Spanning tree protocol

Q. What is it?

A.The whole point of spanning tree is to stop loops from occurring in the network.

Q. How did the loops get there in the first place?

A. As a network admin you put them there by design to add redundancy to your network. By having multiple links going between switches the chance of a failure is reduced. However if a broadcast is sent across the network it can endlessly loop around the redundant links, causing your network to go down.

And now for the big question. How does it work?


802.1D The original spanning tree (STP)


Sends out bridge protocol data units ( BPDU ) to find loops in the network.

Inside the BPDU is the bridge priority of the switch and its MAC address. Not only does it help find loops, but it also helps the switches decide the best way to get around the network and discover if a link has gone down.

By default a BDPU is sent out every 2 seconds

The bridge priority has a range of 0 – 65536 with the default set in the middle at 32768

To find the best way around the network a root bridge/switch is elected. The election is won by the switch with the lowest bridge priority. If two switches have the same bridge ID then the switch with the lowest MAC address is declared the winner.

Note: older switches normally have a lower mac address than newer switches. So if spanning tree is left unconfigured then the oldest switch becomes the root bridge. And that can be really bad!

After the root bridge is elected all the switches in the network converge to find the best path to the root bridge. Once the best path is found everything left over gets blocked.

Each port has a cost based on speed. Least total cost of all the ports determines the best path to root bridge.

Root port is the port used to reach the root bridge

Designated port is forwarding. There can only be one designated port per link

Root bridge has all designated ports


STP port states:

Listening 15 seconds listening for BPDUs and sending BPDUs
Learning 15 seconds learning MAC addresses, populating the CAM table
Forwarding Traffic is being forwarded
Blocking 20 seconds (max-age) waiting before listening again

STP port roles:

Root port The port used to get to the root bridge
Designated port Port used to forward traffic


The new 802.1W Rapid spanning tree (RSTP)

Sends BPDU then immediately puts the port in a discarding state. The neighboring switch will decide if the BPDU is superior and send a request to transition the port to a forwarding state. Then the neighbor will put its ports in a discarding state and the process repeats itself until the network converges. However if the BPDU is not superior then the neighbor will do nothing and the port will remain in a discarding state.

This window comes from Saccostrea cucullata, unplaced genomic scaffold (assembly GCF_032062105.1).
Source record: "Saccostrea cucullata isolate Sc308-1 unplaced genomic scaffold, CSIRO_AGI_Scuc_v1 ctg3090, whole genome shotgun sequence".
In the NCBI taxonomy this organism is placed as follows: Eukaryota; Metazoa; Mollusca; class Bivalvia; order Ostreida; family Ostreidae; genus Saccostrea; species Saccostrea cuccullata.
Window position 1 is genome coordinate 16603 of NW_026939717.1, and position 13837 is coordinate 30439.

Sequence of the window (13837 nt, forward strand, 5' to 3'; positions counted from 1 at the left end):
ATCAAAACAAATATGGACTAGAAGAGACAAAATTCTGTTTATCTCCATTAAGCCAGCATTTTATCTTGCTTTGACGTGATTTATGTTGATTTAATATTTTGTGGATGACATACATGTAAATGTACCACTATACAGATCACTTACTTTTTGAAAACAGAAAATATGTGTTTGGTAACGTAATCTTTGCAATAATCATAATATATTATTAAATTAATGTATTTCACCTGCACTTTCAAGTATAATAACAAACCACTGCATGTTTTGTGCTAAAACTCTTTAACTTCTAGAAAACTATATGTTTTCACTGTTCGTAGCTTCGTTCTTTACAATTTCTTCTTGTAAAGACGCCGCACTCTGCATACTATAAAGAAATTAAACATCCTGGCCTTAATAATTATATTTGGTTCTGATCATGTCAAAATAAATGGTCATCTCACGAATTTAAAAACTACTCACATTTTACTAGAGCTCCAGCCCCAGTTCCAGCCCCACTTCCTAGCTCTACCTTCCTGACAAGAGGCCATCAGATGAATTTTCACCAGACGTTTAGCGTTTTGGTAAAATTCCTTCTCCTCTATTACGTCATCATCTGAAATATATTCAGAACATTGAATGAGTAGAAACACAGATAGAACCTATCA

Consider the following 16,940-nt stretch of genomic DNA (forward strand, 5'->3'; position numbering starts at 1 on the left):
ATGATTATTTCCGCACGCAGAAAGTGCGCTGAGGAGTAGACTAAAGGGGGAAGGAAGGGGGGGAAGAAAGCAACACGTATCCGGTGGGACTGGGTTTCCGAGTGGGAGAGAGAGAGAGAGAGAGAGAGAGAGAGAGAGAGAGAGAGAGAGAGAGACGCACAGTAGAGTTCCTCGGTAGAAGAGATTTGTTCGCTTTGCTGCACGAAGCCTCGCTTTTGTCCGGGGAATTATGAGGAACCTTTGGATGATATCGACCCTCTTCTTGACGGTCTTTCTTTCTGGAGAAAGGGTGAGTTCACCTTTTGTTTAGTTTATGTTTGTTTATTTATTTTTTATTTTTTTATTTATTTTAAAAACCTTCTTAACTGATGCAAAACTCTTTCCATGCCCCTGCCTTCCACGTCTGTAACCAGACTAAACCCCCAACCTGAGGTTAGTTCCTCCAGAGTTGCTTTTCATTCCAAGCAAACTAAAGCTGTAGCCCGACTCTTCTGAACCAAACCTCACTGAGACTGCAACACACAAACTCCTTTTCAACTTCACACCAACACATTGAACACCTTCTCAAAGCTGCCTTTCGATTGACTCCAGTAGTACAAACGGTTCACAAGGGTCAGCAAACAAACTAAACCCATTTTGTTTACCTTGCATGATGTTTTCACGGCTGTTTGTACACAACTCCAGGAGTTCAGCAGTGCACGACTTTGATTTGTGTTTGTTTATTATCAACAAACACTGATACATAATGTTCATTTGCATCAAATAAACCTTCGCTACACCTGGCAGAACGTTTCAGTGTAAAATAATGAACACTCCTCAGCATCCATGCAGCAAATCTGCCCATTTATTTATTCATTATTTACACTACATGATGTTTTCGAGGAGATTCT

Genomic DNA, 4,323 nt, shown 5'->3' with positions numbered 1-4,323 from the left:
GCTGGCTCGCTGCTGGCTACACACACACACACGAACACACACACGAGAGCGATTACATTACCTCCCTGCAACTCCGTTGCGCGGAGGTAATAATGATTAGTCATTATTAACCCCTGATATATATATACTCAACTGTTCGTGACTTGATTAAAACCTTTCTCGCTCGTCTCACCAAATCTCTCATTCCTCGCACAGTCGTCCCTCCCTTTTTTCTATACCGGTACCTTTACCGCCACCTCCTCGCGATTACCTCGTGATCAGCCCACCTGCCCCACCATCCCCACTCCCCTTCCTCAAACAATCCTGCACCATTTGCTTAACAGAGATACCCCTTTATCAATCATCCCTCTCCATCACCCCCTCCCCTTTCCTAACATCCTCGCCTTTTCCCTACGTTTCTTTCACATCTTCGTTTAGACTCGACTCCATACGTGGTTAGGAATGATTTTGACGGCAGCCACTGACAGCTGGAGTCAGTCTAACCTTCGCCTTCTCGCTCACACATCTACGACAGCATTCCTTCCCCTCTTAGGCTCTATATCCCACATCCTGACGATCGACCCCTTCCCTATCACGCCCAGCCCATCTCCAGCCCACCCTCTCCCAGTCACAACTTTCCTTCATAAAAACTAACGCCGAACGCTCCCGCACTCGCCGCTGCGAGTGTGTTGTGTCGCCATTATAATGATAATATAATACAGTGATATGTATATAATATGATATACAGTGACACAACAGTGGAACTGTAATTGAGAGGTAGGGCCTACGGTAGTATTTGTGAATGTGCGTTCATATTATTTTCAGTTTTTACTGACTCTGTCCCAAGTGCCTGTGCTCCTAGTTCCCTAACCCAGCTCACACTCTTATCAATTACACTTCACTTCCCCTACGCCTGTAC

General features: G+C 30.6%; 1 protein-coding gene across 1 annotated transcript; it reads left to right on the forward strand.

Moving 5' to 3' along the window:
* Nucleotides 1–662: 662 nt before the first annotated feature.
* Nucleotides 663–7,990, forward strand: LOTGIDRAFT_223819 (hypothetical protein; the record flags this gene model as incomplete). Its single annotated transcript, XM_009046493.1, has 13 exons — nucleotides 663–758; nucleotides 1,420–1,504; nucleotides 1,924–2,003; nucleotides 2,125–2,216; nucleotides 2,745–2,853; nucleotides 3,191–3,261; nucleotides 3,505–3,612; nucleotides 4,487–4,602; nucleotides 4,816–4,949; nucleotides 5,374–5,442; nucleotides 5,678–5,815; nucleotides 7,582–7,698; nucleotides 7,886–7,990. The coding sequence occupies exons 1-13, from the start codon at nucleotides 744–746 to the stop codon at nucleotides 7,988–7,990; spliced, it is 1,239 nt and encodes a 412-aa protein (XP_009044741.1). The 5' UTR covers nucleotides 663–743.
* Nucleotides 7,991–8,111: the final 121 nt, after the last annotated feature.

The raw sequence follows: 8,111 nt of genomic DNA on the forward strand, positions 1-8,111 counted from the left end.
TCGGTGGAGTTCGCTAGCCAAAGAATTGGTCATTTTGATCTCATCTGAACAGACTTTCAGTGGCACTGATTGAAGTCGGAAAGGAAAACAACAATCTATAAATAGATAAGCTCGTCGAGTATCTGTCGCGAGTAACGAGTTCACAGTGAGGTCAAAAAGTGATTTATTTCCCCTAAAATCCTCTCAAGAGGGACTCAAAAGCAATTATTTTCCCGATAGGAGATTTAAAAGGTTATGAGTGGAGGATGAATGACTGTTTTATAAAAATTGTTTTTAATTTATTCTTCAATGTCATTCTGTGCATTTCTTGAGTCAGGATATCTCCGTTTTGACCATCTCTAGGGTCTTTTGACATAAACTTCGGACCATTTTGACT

Notice how there are no timers, making RSTP very fast to converge

Note: RSTP is reverse compatible with STP

RSTP port states:

Discarding Replaces disabled, blocking and listening

RSTP port roles:

Root port The port used to get to the root bridge
Designated port Port used to forward traffic
Alternate port Backup for root port (alternate path to root) discarding
Backup port Backup for designated port on shared medium like a hub


PerVLAN spanning tree PVST+ and RPVST

On a Cisco device each VLAN has its own instance of spanning tree running. Advantages of this is that you can set a different different root bridge on each VLAN allowing the traffic to be load balanced between the core switches.

3 different ways Cisco does this:

Cisco proprietary, only works with ISL and not 801.2q meaning that it will not work with equipment from a different vendor

Also Cisco proprietary however uses 802.1q so it will play nice with other vendors equipment and is reverse compatible with PVST

Same as PVST+ except its for RSTP 802.1w. This is also proprietary



Before RSTP Cisco used port fast to speed up the failure recovery time of spanning tree. This is done by allowing access ports only to skip spanning tree all together and go straight to forwarding.

Warning! even though port fast cannot be configured on a trunk port two switches can be hooked together on an access port and cause a loop.

BPDU guard watches non-trunk ports for BPDUs and blocks them (errdisable) if one is detected.

Access ports only
There is also uplinkfast and backbone fast but they are not mentioned in the exam.


Memory tables for spanning tree

3 rules of spanning tree
1. Determine the center of the network
2. Find the fastest way to the center of the network
3. Block anything left over

STP RSTP Port included in topology Port learning MAC addresses
Disabled Discarding No No
Blocking Discarding No No
Listening Discarding Yes No
Learning Learning Yes Yes
Forwarding Forwarding Yes Yes
Link Bandwidth STP Cost RSTP Cost
10Mbps 100 2,000,000
100Mbps 19 200,000
1Gbps 4 20,000
10Gbps 2 2,000




This post is a part of my notes on Cisco CCNA exam and is only meant as a reference and not a complete study guide.


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